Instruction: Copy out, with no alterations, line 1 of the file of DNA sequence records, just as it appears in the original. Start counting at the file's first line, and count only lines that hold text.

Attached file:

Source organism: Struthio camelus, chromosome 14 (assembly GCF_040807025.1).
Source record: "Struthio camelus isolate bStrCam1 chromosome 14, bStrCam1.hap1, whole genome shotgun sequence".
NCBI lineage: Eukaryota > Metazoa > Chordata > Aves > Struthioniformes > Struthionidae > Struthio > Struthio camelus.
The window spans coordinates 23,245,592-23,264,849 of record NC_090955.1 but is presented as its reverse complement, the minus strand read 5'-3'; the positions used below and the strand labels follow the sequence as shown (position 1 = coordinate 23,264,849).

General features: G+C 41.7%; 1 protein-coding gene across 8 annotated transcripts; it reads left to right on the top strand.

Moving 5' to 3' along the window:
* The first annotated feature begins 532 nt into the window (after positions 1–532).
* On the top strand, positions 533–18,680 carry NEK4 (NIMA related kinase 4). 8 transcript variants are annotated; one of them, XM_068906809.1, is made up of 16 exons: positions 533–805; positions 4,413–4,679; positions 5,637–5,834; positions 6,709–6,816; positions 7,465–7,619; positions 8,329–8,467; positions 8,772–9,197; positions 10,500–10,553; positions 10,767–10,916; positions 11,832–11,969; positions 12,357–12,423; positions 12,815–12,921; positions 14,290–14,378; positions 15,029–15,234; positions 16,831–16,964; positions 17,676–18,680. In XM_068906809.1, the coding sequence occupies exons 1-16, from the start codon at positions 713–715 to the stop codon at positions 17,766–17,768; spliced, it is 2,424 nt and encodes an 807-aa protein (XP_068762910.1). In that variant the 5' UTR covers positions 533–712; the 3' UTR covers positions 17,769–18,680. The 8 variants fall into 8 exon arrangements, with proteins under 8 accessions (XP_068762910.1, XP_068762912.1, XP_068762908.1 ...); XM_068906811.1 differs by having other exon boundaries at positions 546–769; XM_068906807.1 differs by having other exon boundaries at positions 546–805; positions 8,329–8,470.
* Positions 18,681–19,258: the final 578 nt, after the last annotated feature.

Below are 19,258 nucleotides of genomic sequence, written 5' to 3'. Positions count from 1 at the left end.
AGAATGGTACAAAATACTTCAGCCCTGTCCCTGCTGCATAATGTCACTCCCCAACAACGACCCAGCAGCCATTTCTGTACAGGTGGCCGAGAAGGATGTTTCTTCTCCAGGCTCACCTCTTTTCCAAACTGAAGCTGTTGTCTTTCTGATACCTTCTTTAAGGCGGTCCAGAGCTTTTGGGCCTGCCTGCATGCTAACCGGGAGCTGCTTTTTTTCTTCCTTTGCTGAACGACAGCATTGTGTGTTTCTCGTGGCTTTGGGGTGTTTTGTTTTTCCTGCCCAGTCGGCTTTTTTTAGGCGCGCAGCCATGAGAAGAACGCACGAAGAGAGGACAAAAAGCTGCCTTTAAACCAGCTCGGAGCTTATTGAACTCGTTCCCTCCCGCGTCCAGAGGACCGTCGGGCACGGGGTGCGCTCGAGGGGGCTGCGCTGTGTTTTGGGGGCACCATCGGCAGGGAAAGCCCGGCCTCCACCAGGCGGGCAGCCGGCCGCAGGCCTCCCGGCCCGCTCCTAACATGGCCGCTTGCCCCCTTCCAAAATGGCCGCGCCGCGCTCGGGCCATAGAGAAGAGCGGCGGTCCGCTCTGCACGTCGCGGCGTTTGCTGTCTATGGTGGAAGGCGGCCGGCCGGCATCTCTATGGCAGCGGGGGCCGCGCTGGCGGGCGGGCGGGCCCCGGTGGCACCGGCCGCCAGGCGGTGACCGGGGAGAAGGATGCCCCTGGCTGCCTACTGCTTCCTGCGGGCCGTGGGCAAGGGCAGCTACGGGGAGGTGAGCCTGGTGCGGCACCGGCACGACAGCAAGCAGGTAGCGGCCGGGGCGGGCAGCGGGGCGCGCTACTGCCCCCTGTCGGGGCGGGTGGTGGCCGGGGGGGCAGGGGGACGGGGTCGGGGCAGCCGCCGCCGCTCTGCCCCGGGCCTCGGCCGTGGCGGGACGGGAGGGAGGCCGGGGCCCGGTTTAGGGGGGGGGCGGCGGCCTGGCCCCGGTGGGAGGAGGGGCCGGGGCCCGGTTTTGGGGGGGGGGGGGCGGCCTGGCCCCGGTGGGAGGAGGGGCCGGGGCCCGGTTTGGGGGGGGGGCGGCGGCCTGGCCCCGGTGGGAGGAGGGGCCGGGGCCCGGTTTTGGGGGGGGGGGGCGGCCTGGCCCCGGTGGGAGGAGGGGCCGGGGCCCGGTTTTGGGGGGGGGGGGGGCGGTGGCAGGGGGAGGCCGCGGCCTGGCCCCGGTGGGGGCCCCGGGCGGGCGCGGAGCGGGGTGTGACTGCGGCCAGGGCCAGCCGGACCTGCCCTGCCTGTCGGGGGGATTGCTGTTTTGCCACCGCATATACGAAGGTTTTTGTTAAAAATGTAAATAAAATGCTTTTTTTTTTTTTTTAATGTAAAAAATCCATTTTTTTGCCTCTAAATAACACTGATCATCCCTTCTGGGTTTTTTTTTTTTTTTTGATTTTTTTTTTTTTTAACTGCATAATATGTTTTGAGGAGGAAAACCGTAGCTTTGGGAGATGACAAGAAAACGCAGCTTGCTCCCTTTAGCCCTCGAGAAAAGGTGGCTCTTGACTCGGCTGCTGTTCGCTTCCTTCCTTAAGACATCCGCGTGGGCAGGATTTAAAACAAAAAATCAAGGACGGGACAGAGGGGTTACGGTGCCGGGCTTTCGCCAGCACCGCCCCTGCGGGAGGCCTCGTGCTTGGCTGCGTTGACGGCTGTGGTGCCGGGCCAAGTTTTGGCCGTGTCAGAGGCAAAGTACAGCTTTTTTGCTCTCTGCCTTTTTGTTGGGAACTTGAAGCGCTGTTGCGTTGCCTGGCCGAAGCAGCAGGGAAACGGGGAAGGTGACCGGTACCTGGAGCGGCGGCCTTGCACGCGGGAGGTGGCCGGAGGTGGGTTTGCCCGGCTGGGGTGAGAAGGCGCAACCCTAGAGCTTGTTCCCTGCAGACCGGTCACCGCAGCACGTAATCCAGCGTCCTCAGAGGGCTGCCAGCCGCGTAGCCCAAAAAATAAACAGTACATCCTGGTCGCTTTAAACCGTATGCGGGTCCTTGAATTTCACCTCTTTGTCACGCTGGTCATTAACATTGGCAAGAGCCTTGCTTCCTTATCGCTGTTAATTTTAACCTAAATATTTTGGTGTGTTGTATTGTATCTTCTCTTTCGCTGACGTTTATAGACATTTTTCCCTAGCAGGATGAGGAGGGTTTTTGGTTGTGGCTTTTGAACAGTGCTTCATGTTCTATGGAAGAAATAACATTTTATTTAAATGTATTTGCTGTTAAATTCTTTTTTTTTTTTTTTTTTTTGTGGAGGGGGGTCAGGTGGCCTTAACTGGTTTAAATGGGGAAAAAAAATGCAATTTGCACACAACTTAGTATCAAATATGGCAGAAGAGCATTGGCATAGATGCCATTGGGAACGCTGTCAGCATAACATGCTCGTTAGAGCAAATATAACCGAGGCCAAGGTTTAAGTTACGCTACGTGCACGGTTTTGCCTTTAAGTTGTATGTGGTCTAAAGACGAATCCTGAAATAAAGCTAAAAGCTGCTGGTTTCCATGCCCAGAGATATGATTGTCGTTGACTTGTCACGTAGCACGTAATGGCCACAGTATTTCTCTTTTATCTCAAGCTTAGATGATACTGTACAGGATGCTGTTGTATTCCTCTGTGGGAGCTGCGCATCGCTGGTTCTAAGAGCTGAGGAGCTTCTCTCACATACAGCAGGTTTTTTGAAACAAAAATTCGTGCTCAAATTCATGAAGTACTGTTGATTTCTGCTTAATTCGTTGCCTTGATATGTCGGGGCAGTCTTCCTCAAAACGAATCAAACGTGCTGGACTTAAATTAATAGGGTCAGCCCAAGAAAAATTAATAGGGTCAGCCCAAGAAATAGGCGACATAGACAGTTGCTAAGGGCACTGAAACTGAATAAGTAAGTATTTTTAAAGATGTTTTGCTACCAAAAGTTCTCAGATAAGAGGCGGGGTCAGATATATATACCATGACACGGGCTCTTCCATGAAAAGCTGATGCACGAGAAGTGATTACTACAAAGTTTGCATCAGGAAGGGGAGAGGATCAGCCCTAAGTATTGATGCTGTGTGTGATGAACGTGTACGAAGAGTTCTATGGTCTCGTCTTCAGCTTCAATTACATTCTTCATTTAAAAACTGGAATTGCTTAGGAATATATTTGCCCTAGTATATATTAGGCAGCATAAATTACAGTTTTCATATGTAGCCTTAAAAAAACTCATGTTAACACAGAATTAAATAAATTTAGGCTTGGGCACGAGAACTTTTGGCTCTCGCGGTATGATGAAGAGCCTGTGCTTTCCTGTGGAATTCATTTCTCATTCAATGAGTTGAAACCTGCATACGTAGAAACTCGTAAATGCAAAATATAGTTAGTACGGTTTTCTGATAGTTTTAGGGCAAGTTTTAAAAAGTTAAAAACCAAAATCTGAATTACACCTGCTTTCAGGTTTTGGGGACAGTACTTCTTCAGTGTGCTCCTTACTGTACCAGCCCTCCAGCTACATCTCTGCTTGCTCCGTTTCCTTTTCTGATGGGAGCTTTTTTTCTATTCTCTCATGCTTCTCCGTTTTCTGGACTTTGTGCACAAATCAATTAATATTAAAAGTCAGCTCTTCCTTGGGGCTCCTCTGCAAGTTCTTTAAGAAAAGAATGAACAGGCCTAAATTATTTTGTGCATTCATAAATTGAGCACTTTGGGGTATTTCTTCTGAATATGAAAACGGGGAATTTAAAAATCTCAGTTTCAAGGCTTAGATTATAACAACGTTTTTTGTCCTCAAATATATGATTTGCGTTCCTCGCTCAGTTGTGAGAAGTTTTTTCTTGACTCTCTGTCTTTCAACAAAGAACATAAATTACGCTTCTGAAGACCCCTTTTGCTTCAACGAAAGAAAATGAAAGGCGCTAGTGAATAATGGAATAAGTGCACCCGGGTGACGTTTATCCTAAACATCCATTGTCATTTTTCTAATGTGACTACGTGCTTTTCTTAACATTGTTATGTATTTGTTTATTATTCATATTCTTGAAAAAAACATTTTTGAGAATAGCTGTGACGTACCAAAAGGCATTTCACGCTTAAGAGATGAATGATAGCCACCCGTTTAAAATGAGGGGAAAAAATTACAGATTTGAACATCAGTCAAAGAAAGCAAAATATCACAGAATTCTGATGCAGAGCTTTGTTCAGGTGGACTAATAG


Source organism: Struthio camelus, chromosome 14 (assembly GCF_040807025.1).